With no rain this week, a fair degree
of actual gardening work was able to be done
(as opposed to removing bricks, concrete,
and other ‘building-type’ debris;
along with the horrific amounts of rampant Hedera
that has been mentioned previously.)
My first ‘paid’ gardening job was in 1966,
at the Botanic Gardens in Belfast:
where my grandpa, a senior gardener,
taught me that there was only one thing needed
to have lush, full plants …
I have followed his advice for over 50 years,
and once again – as when living in Ireland, Scotland, and Italy –
have demonstrated the integrity of those ‘old methods’
which run so contrary to the chemical dumping-ground mentality
that is advocated in the modern age.
The soil in this particular part of the world is,
very observably, almost pure Sand which is
(as noted previously) bereft of any life:
Not a single worm was seen during the past three weeks
of digging out the first eight feet of the garden.
Unable to get ready access to well-rotted horse manure
(my grandpa’s constant admonition to me, for any garden),
the addition of cow manure during week two,
not only transformed the soil from rust-coloured tan
to deep brown (see below)
but brought – to the same section of earth,
two weeks later – the gardener’s best friend …
Rich, friable soil attracted the attention and presence
(wherever they had been hiding) of worms
to a portion of soil where there had previously been
no trace whatsoever.
Completely enclosed by a six-foot chainlink fence
hidden amongst a collection of shrubs and cedars,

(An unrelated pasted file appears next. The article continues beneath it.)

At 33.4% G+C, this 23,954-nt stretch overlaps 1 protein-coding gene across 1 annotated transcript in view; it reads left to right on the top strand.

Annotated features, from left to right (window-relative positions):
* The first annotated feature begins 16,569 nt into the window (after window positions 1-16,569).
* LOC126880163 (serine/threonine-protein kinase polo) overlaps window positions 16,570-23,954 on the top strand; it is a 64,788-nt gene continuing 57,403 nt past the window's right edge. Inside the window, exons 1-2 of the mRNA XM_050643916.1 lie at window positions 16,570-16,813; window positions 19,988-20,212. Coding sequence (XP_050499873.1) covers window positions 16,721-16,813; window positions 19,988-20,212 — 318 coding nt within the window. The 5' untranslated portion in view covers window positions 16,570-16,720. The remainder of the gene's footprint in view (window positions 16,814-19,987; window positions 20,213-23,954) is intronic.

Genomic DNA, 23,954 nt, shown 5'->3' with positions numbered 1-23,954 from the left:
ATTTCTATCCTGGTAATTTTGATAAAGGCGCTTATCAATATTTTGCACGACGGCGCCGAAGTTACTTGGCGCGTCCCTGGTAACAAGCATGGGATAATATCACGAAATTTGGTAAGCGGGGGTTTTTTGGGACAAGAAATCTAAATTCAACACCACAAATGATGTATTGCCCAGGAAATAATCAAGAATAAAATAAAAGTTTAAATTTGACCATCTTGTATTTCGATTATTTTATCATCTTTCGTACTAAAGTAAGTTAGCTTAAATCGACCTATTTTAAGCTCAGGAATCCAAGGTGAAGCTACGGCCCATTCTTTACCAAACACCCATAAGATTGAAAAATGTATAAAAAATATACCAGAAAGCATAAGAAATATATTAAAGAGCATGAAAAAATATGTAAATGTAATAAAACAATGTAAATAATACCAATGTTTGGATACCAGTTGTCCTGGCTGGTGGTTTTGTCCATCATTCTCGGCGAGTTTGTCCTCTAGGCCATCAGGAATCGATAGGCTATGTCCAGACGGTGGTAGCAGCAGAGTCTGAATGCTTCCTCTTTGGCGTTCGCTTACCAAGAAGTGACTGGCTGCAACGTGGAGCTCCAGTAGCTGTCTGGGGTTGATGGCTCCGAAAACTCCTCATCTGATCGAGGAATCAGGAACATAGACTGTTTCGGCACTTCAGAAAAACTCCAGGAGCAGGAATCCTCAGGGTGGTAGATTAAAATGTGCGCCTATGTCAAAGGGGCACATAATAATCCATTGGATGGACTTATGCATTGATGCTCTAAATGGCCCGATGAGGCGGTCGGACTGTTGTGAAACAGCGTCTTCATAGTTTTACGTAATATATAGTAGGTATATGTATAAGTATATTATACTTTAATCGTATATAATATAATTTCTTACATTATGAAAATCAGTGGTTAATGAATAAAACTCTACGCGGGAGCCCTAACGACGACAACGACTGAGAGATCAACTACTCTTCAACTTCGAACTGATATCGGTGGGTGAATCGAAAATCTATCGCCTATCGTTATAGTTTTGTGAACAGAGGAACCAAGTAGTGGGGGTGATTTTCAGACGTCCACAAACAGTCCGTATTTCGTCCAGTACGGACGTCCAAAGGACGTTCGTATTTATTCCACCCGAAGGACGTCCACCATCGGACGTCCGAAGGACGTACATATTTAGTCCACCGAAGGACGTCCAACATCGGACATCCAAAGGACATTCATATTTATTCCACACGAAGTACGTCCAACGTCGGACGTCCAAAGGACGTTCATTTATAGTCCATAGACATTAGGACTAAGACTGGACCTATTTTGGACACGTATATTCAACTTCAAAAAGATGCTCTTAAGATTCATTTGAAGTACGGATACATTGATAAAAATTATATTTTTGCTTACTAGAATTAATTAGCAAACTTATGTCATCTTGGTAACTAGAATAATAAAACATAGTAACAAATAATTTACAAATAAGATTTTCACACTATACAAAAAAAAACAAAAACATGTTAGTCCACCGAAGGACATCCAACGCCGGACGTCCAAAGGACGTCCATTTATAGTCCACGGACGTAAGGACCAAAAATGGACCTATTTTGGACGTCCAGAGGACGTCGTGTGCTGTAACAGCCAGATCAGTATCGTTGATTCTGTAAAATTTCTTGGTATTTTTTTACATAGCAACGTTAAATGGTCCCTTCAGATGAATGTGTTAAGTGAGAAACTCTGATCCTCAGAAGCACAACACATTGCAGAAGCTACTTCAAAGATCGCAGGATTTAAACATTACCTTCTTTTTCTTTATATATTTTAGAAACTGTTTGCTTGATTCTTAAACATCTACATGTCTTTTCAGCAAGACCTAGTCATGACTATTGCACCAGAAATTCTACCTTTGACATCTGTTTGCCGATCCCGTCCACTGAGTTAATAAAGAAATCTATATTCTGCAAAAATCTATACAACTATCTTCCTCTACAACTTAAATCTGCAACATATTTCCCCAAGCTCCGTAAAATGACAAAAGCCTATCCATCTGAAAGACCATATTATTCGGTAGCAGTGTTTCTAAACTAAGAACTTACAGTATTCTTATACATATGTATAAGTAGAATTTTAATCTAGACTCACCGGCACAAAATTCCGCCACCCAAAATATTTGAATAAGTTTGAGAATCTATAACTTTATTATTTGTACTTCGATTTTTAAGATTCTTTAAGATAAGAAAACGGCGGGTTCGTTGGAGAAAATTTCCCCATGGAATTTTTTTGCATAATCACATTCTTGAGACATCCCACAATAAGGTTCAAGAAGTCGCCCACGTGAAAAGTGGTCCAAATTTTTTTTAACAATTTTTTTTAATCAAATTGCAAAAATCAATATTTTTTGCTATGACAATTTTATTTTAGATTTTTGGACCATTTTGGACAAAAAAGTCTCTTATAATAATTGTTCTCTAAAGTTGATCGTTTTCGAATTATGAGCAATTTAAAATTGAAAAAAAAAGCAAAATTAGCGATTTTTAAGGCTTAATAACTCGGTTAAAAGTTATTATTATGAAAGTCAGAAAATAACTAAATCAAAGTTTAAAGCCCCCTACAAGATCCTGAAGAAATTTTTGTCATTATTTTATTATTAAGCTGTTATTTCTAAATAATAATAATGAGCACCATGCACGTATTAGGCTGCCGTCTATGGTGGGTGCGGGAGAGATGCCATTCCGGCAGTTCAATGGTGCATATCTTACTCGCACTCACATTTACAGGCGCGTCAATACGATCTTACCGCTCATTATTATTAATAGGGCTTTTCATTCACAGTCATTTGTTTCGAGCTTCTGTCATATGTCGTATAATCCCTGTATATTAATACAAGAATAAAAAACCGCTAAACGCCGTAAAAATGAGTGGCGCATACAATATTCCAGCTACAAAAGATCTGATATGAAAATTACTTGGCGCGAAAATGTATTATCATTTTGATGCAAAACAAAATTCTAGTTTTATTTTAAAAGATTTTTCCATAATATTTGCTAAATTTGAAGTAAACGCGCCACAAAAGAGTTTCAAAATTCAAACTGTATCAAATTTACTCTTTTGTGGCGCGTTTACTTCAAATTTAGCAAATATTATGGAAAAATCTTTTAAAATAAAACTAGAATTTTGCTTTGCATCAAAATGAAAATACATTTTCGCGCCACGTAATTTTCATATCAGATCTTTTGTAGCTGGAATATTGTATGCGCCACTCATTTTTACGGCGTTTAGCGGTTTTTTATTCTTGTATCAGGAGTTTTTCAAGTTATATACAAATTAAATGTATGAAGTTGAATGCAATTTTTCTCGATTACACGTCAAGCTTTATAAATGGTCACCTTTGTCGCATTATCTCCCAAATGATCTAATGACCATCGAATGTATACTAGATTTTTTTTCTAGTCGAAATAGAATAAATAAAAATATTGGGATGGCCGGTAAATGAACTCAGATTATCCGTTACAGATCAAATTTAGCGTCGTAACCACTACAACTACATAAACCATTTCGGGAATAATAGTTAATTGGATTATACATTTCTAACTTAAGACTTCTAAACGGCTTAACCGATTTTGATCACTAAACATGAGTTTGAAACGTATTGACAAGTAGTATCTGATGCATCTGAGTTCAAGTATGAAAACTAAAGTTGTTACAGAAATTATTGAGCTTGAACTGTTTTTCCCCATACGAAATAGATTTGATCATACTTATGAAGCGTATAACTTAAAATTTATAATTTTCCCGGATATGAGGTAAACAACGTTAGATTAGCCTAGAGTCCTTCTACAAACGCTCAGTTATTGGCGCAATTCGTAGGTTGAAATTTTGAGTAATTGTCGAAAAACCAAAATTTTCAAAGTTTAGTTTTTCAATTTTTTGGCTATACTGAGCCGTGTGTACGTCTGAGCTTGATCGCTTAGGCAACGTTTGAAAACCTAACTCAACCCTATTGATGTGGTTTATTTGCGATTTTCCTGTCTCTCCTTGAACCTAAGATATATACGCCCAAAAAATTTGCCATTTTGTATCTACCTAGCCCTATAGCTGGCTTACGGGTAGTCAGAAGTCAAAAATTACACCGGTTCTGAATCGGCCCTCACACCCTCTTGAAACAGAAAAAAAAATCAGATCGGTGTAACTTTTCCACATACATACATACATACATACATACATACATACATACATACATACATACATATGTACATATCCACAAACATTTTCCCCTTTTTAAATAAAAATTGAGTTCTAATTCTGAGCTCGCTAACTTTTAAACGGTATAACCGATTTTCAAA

the garden has (as one faces the house)
a gate to the right of the house,
and a second gate to the left …
In order to systematically
work through the entire garden,
I chose to begin right at the left-side gate
and work through the main garden,
finishing at the corresponding gate on the right.
Hoping to complete the project by April,
good progress was made this past week –
forming a Walking Path; digging, enriching,
and cleaning the beds; removing and relocating existing shrubs;
and planting the first 12 of the 78 shade plants
that we brought with us to this house …
A far cry from the mess that greeted us three weeks ago …
… which was horrible to pull, dig, coax, and untangle
from the soil and shrubs that were left to fend for themselves
in this portion of the garden.
A wonderful surprise was found – initially obscured
and choked by the strangling Ivy:
a variegated Pieris with an almost Bonsai-like
twisting of branches, which we subsequently cleared
and re-cut after the Bonsai style …
A very pleasant discovery indeed !
By 3:00 o’clock, however, the air begins to chill notably.
After checking that the fish’s pond heater is on,
it was time to stop for the day,
and sit down for a meal and several cups of tea.
At some point, we shall have to figure out
how to work the ‘BluRay’ machine
in order to see the ‘All Creatures Great and Small’
discs that we ordered. But for now, tea, a book,
and an early night are sufficient for us
to close the week …
The garden, and any further surprises, await
(all being well) … in the week to come.
10th December, ’17